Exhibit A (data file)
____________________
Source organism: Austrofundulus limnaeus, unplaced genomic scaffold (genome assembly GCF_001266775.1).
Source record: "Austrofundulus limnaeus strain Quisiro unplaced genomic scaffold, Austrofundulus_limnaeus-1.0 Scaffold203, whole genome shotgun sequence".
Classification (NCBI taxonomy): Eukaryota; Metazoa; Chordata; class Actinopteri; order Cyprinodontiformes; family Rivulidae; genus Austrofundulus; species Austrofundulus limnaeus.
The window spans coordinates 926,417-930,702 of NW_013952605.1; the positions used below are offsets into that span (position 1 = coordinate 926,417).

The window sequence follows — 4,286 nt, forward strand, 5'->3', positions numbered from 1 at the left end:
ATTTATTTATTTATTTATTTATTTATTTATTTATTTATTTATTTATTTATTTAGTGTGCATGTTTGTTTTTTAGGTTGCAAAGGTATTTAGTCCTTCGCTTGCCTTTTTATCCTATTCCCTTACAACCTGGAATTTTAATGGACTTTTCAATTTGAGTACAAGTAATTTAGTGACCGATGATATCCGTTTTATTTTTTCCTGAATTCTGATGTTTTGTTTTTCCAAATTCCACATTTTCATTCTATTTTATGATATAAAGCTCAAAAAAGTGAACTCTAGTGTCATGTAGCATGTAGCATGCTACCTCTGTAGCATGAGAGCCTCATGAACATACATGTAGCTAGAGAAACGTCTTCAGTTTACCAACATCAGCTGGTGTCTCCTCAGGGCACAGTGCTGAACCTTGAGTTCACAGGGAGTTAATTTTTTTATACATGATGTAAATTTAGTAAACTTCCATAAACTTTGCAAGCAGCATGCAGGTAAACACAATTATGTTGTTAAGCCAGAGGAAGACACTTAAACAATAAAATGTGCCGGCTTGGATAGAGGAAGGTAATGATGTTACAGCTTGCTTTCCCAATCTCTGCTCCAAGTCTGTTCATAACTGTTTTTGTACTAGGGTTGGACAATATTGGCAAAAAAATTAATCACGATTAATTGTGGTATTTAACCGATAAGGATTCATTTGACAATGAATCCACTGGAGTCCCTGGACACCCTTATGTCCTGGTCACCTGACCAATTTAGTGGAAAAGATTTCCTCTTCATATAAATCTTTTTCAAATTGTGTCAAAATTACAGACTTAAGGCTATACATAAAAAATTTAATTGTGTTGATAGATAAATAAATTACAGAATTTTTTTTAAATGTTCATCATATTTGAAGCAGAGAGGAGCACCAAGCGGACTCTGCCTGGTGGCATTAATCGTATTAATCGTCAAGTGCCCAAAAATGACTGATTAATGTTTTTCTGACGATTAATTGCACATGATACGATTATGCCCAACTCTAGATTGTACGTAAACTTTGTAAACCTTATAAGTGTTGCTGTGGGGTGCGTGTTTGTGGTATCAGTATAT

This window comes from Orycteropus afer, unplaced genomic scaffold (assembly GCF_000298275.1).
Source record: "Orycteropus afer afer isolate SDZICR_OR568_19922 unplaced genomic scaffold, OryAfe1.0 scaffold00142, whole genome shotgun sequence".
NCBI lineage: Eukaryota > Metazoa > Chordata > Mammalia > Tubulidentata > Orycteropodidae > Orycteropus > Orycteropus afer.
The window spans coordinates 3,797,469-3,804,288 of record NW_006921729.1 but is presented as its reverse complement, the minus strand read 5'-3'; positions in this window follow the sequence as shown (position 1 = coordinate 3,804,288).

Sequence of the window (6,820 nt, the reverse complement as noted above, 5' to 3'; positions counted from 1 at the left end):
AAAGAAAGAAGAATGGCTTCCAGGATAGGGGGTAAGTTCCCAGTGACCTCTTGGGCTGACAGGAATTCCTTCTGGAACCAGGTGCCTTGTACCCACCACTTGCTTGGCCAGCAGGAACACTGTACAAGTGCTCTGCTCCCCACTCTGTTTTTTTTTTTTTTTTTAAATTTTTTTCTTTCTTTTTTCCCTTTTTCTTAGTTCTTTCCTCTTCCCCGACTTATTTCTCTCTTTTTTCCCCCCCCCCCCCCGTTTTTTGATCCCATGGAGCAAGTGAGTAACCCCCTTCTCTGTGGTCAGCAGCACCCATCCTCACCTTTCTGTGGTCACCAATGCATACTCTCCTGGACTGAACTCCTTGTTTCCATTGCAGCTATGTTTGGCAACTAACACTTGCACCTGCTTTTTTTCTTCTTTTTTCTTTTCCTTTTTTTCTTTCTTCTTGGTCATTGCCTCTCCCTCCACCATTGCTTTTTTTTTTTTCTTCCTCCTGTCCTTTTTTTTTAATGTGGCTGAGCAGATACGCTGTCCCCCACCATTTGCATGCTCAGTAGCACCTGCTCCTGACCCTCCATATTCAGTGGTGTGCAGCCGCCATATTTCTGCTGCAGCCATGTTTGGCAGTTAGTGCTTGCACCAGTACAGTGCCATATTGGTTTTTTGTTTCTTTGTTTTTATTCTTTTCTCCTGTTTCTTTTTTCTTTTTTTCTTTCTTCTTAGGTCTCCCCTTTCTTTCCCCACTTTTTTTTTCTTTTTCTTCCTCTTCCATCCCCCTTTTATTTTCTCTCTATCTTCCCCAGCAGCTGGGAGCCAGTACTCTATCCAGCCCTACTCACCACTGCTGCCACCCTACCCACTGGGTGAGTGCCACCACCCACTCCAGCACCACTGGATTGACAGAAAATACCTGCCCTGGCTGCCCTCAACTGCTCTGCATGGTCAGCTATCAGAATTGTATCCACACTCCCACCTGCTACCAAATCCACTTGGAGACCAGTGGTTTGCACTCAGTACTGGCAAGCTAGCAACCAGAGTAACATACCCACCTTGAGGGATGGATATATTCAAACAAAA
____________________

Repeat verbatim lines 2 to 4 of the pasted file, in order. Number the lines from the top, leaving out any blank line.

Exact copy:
Source record: "Austrofundulus limnaeus strain Quisiro unplaced genomic scaffold, Austrofundulus_limnaeus-1.0 Scaffold203, whole genome shotgun sequence".
Classification (NCBI taxonomy): Eukaryota; Metazoa; Chordata; class Actinopteri; order Cyprinodontiformes; family Rivulidae; genus Austrofundulus; species Austrofundulus limnaeus.
The window spans coordinates 926,417-930,702 of NW_013952605.1; the positions used below are offsets into that span (position 1 = coordinate 926,417).